Real value or too much hype? The jury is out


Predictive Maintenance (PdM) based on machine learning (AI) and (big) data in industrial/technical services is something that has been receiving a lot of attention, as well as hype, over the past couple of years and awareness among relevant managers, in both end-user organizations and OEMs and service/maintenance contractors, is high.

Nevertheless, despite some well-publicized case studies and entry into the market of a good number of software companies, either with cloud-based solutions or tools based on platforms like Microsoft Azure, the degree of implementation is low. According to one survey, managers feel that the value-added provided by PdM is low simply because most machine failures are due to operator errors which existing systems cannot predict. And another reason may be that OEMs already have sufficient information and knowledge about their machines and have already optimized maintenance intervals and practice, therefore negating again any significant impact from PdM programs.

The validity of these reasons can be debated. For example, while operator errors may play an important role in machine failures, there is no reason why they could not eventually be incorporated into prediction algorithms (the outcome could include better training). Furthermore, it is also doubtful that OEMs, or indeed end-users, have optimized maintenance intervals and practice: The former is attested to by the fact that most end-users’ maintenance practice diverges significantly from OEM recommendations after a time period and the latter by the fact that most end-users use condition monitoring, which is expensive, and continuously invest in improving maintenance.

There may, of course, be other reasons for low levels of implementation: Generic programs may not provide sufficient added value (in terms of predictions) because of quantity or quality of data or because there is insufficient tailoring to accommodate different data patterns due to different operating conditions, even for identical machines. Cost of tailoring may be currently prohibitive, as may be some methodologies such as the “digital twin” for anything other than large, critical equipment, such as power plant turbines or paper machines. And while there may be substantial awareness about PdM, that doesn’t mean there is enough understanding of the technology, given also the lack of machine learning and data science expertise in non-digitally native companies or companies not large enough to invest significant resources.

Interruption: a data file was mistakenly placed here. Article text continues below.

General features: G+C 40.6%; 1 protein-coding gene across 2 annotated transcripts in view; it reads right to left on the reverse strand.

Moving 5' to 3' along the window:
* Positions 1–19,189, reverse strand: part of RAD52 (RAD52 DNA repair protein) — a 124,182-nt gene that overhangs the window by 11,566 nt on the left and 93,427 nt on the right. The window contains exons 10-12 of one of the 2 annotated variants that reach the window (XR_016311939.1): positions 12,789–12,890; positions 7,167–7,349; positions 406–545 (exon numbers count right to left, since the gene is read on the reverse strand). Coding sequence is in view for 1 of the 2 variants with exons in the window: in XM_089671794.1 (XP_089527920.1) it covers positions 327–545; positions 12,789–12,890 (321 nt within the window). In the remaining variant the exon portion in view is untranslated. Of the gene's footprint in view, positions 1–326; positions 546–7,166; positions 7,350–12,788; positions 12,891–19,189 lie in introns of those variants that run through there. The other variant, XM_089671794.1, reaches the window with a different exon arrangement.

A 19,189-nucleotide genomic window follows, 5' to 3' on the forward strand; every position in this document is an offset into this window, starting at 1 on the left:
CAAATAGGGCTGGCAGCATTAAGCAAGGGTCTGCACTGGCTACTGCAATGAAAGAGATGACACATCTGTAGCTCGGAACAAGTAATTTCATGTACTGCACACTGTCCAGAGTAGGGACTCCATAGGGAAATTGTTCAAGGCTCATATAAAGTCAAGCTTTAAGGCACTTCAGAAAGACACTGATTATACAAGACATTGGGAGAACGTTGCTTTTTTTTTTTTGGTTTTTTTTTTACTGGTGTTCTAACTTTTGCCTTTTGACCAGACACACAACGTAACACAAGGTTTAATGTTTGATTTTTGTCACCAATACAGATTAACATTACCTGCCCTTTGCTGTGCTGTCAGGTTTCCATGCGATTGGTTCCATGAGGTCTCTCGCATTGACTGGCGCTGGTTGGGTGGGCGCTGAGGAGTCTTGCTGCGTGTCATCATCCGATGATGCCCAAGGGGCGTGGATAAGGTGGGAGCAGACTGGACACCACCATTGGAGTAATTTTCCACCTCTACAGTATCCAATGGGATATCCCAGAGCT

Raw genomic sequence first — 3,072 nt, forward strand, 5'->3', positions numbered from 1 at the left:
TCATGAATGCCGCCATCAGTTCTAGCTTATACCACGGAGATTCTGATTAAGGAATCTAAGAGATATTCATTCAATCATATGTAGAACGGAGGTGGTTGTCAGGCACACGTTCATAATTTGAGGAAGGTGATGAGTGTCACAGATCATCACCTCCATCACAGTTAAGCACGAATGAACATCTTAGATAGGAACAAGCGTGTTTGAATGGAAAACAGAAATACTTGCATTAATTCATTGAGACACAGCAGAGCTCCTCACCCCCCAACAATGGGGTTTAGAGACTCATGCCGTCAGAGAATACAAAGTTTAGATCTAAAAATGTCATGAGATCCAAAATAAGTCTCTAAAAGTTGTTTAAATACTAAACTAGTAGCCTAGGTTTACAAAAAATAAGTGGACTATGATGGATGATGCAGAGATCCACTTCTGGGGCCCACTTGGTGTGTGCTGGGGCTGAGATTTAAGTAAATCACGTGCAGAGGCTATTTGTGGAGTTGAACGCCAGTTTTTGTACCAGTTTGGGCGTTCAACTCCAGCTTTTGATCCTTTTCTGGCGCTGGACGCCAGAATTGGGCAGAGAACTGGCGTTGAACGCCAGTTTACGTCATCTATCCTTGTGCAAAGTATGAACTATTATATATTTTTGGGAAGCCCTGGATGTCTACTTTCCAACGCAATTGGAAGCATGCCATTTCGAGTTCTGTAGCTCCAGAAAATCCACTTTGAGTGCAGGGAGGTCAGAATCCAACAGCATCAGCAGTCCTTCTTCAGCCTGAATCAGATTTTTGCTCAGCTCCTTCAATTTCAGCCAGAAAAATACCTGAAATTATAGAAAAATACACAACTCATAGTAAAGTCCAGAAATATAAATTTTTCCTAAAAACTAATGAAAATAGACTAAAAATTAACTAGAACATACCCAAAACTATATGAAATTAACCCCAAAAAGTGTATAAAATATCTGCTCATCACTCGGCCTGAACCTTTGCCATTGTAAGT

Finally, there is the issue of productization and monetization. Many companies, OEMs or service/maintenance contractors would be loth to invest in PdM without a clear idea of how to recoup the investment, either directly, e.g. packaged into service contracts for “uptime” or through longer-term improvement of products and systems. But this is easier said than done. For one thing, competition is already strong and pricing pressure is significant. For another, the internet of things situation is still in a state of flux and not yet standardized. And, in addition, the strategies of end-users, particularly larger players, is still unclear on a whole host of issues from data confidentiality to developing own PdM systems. Who is the best “owner” of PdM (systems, processes, data) is still unclear.

The dilemma for OEMs (large and small) and, to a lesser extent, for maintenance contractors is the commoditization conundrum. If OEMs are not directly connected to their products, their data and their performance post-sale, so that they can improve and optimize the value added generated from them, they risk these products becoming, over time, low margin commodities -as value shifts from the product to the utility they provide. As we have said elsewhere, the value of knowing when and how to intervene in a process is becoming as or more important than the value of the underlying products themselves. This has strong parallels to what is currently happening in the automotive industry, where the car as a product has come under sustained assault from mobility services (coupled with the double whammy of electrification and autonomy). Car manufacturers are scrambling to become mobility service providers and a good number of them will not make it in any recognizable form.

So, at Si2 Partners, we have started preparing a new study and management report in our “Technology in Service” series to follow our Augmented Reality report which was published in early summer.

Our Predictive Maintenance in Service study will include an overview of how and how well current PdM systems actually work to improve uptime and maintenance (from algorithmic, data and implementation perspectives); How successful and straightforward implementation actually is in different environments and what it takes to actually deliver value with PdM; And, finally, what approaches are (and should) OEMs (large or smaller) taking to participate in this market in terms of productization and monetization, in light of market conditions and approaches of end-users and competitors. It will be based on interviews, surveys, literature research and case study construction.

The design of the study is still a work-in-progress and we’d like to invite readers to would like to participate in the study either through case study or through opinion and experience to contact us. Participants will have access to the results free of charge and the opportunity to join in discussions and other exchanges as well as provide input in the design of the study/report.

If you are interested please email